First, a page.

We recently had visitors from Hawaii, a mom and her almost eleven year old daughter. There are two other kids in their family, but this was their special trip. The daughter wanted to visit “winter” so they came to Alaska. She had never seen snow before and it did not disappoint. She loved it! This girl celebrated snow. She jumped in it, ate it, skied on it, threw it, sledded on it, and basked in all of its crystal white, frozen wonder. And really, when you think about it, snow is nothing less than amazing. Especially if you’ve been surrounded by sand all of your life.

Many of us who’ve lived with snow for more than a few years have lost or forgotten this sense of delight. Those of us who recreate in it are happy to see it fall. But along with that comes the need to dress for it, purchase gear for it, walk in it, drive in it, and shovel, shovel, shovel. After all we need to clear it out from where we don’t want it – the driveway, the roof, the car, the wood pile, the stairs, the deck, the dog house, and on and on and on. 

My yoga teacher and mentor has been instructing his students to orient ourselves to joy.

So, here’s the question – how do we find and authentically connect to that child like joy that we all once had? 

The reality is that there are a lot of grown up things that are downright hard. A few people suggested that we hand our young friend a shovel to show her the other “reality” of snow. But I say, let’s lift our faces and stick out our tongues, taste the sweetness of the next snowfall so we can remember the magic and miracle of snow.

What’s your vision for the new year? Perhaps it’s a bit cliche, but it does seem fitting for 2020 to be the year for clear vision. For the past 18 years, my main focus was raising my son. I remember when we figured out that 2020 was the year he would graduate from high school. It seemed so unimaginably far into the future. And now, here we are.

I haven’t made new year’s resolutions in many years. In fact, I’m not sure I ever made them. But I like the idea of a fresh outlook. Resolutions, solutions, resolve. A chance to “solve” some of life’s puzzles. Turns out my son fledged early. He’s spending his senior year in Anchorage. The challenge of an “empty nest” is now my reality.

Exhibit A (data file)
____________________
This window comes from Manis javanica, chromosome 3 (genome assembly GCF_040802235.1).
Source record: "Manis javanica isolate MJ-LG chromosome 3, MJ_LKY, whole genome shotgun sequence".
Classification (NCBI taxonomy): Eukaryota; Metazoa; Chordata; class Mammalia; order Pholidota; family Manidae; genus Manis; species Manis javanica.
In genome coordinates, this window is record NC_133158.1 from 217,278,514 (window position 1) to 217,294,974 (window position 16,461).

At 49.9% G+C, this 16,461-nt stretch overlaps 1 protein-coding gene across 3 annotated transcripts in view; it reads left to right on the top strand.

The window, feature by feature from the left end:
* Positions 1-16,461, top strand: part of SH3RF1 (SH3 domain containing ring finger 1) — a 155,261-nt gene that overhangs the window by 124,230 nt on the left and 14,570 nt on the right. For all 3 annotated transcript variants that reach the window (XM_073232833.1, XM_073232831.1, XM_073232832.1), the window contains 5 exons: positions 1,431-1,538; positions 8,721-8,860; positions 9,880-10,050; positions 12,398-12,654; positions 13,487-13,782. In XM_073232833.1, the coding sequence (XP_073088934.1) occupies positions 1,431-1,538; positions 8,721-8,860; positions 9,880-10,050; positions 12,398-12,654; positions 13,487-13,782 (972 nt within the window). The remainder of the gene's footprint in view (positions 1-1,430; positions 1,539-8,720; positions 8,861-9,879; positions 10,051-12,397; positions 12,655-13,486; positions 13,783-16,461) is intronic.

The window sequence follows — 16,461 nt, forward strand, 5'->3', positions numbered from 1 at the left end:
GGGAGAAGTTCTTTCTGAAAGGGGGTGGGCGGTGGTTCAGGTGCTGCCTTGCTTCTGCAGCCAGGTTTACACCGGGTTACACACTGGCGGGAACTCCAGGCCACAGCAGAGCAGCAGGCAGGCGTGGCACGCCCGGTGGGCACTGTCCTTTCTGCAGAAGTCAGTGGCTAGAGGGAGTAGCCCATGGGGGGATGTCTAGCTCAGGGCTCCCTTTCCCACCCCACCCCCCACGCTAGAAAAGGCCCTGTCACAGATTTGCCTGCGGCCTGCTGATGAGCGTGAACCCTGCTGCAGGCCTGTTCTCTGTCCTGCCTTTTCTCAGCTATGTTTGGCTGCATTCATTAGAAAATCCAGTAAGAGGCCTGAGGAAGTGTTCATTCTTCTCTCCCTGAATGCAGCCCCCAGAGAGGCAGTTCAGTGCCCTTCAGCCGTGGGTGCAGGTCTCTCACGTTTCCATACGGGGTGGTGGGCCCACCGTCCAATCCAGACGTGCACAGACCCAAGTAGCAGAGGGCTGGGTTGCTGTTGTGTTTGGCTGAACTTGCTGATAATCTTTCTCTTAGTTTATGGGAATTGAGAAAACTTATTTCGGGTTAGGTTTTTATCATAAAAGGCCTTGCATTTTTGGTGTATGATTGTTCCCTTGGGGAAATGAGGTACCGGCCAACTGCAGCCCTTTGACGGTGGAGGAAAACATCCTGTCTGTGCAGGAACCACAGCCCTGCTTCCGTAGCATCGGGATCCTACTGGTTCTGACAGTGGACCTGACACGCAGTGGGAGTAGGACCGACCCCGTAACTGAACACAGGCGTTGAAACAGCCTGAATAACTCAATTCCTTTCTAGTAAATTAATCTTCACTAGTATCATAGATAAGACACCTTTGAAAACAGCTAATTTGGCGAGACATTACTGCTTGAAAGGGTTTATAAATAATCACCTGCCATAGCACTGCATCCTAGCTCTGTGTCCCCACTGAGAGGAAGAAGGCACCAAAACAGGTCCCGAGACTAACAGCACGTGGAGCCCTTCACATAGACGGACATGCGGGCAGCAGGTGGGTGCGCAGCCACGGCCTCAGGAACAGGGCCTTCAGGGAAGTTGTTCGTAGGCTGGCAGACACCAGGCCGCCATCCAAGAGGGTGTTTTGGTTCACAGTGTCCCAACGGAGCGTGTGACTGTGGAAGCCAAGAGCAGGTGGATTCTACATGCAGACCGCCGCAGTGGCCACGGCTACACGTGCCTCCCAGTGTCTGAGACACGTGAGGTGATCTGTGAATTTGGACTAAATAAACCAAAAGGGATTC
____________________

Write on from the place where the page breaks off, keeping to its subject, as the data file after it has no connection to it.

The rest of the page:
Fortunately I’ve been practicing for this. It’s not always easy, but the lessons off the mat never are. However, I can create some “ease”. And so, I sit – breathing in, breathing out – waiting with curiousity, to see how the pieces fit together.

The ladies from Wednesday morning yoga find the time and space to practice together while Studio Z Yoga is on break. Way to go!

Transitions are a fundamental part of life. Some are obvious, like graduating from high school, and some are more subtle, like the pause between the inhale and exhale. For the next month or so in my classes I’ll be teaching how to stay present during the transitions between poses and the transitions that turn us upside down (think getting into inversions like headstand).

When we focus our attention on the actions that take us from one moment to the next, we create space for awareness. Just like a graduation ceremony, the act of observing our transitions gives us time to reflect on what came before the present moment and what’s possible in the next one. The future can be tomorrow or the following exhale or the choice of where to place our feet.

Remaining present is a tricky business. We can’t orchestrate our every movement or thought. We do need some things to be automatic. It would be cumbersome to have to think about each footstep. But to be on auto pilot all the time doesn’t serve us either.

Practicing yoga provides an opportunity to examine our habits and patterns. I like to say that a good habit puts you in the groove and a bad habit leaves you in a rut. The yoga mat is a safe place to experience how your habits influence what you do in your practice and in your life. Are you ready to slow down and notice where you’re headed?